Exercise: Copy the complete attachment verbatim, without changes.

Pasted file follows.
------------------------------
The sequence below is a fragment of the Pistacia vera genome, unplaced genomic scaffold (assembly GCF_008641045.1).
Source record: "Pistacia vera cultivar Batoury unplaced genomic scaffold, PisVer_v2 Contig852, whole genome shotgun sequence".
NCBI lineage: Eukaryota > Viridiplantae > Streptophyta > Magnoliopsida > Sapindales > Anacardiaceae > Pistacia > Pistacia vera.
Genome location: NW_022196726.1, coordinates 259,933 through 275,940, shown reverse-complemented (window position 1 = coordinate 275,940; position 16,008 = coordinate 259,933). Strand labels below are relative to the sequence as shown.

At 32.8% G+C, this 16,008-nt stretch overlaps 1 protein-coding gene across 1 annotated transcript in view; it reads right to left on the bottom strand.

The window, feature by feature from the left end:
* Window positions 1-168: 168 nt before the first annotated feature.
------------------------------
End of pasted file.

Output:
The sequence below is a fragment of the Pistacia vera genome, unplaced genomic scaffold (assembly GCF_008641045.1).
Source record: "Pistacia vera cultivar Batoury unplaced genomic scaffold, PisVer_v2 Contig852, whole genome shotgun sequence".
NCBI lineage: Eukaryota > Viridiplantae > Streptophyta > Magnoliopsida > Sapindales > Anacardiaceae > Pistacia > Pistacia vera.
Genome location: NW_022196726.1, coordinates 259,933 through 275,940, shown reverse-complemented (window position 1 = coordinate 275,940; position 16,008 = coordinate 259,933). Strand labels below are relative to the sequence as shown.

At 32.8% G+C, this 16,008-nt stretch overlaps 1 protein-coding gene across 1 annotated transcript in view; it reads right to left on the bottom strand.

The window, feature by feature from the left end:
* Window positions 1-168: 168 nt before the first annotated feature.